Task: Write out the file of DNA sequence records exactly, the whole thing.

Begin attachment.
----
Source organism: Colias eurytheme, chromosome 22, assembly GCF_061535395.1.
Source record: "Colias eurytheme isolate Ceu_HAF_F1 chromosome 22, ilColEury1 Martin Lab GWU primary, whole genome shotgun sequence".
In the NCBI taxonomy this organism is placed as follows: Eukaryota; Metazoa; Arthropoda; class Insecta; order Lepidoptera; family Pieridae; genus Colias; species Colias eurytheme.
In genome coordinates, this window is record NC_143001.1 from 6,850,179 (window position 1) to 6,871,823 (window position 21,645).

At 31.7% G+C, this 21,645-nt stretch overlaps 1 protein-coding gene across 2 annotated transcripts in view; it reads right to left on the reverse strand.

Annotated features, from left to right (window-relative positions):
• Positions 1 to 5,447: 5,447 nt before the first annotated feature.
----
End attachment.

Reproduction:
Source organism: Colias eurytheme, chromosome 22, assembly GCF_061535395.1.
Source record: "Colias eurytheme isolate Ceu_HAF_F1 chromosome 22, ilColEury1 Martin Lab GWU primary, whole genome shotgun sequence".
In the NCBI taxonomy this organism is placed as follows: Eukaryota; Metazoa; Arthropoda; class Insecta; order Lepidoptera; family Pieridae; genus Colias; species Colias eurytheme.
In genome coordinates, this window is record NC_143001.1 from 6,850,179 (window position 1) to 6,871,823 (window position 21,645).

At 31.7% G+C, this 21,645-nt stretch overlaps 1 protein-coding gene across 2 annotated transcripts in view; it reads right to left on the reverse strand.

Annotated features, from left to right (window-relative positions):
• Positions 1 to 5,447: 5,447 nt before the first annotated feature.